Sunday, November 12, 2017

The Lord of the Rings: The Two Towers

Movie Name: The Lord of the Rings: The Two Towers
Year of Release: 2002
Director: Peter Jackson
Stars: Elijah Wood, Ian McKellen, Viggo Mortensen, Sean Astin, Dominic Monaghan, Billy Boyd, Liv Tyler, Orlando Bloom, John Rhys-Davies, Hugo Weaving, Sean Bean, Cate Blanchett, Christopher Lee, Andy Serkis, Miranda Otto, Karl Urban, Brad Dourif, Bruce Hopkins, Craig Parker, David Wenham
Genre: Action, Adventure, Fantasy
Score out of ten (whole numbers only): 8
Watch it on Amazon

Following the astounding commercial and critical success of "The Lord of the Rings: The Fellowship of the Ring", director Peter Jackson continued the adaptation of J.R.R. Tolkien's books, with the following tome, "The Two Towers". This time around, the story finds all of the group scattered in different directions. Frodo and Sam continue their path to destroy the ring, but find the creature Gollum following them. Aragorn, Gimli and Legolas, find themselves in the kingdom of Rohan, where they discover the king has been under the nefarious influence of Saruman. It's up to them, with the help of recovered and more powerful Gandalf, to change the tides, and battle the biggest army assembled by Saruman, to completely vanquish what is left of Rohan and the kingdom of men.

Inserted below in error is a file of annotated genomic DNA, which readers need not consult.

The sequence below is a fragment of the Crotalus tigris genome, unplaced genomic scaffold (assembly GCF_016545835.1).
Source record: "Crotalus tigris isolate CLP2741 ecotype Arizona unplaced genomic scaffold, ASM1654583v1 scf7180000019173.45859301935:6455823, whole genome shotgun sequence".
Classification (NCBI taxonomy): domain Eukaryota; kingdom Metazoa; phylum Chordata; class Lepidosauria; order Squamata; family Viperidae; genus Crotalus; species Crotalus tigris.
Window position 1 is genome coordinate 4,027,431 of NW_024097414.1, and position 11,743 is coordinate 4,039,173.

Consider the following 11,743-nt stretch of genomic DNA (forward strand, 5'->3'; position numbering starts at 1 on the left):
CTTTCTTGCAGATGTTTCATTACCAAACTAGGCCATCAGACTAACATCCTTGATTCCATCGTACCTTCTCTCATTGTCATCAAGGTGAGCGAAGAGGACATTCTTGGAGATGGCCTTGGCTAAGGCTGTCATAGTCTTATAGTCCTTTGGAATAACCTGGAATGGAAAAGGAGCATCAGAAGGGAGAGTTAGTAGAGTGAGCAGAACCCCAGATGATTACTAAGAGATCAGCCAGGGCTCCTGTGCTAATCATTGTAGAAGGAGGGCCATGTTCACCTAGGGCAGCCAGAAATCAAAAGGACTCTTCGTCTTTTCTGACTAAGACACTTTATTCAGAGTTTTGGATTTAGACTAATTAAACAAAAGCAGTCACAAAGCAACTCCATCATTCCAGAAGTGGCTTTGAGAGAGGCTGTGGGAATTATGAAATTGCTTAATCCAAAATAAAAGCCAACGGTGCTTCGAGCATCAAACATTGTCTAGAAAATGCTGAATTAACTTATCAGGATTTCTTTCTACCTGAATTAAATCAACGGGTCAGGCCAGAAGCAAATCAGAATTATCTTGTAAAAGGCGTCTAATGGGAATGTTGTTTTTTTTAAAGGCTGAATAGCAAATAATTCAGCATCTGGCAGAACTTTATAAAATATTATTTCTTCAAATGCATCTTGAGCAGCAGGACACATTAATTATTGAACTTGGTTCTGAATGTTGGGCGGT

If "The Lord of the Rings: The Fellowship of the Ring" opened the doors to this magical universe, the adaptation of the second tome by Peter Jackson, continued to expand the scope and dynamics of these characters, while also introducing new supporting key roles to the ever expanding saga. The film does have an interesting construct and mechanism, where sections of exposition are broken with sections of action, which can become a bit tedious after a while, but Peter Jackson has a way to embrace the viewers in this richly layered universe, and never making the films falter into predictability. The director smartly allows for new characters to emerge, all the while allowing them to perfectly adhere to the dynamics of the story and the focus of the lead narrative (and characters). It's a film that marries impeccable storytelling techniques, with stunning production values, including the beautiful cinematography of the late Andrew Lesnie and the score of the great Howard Shore. Another great example of an impeccably executed piece of entertainment.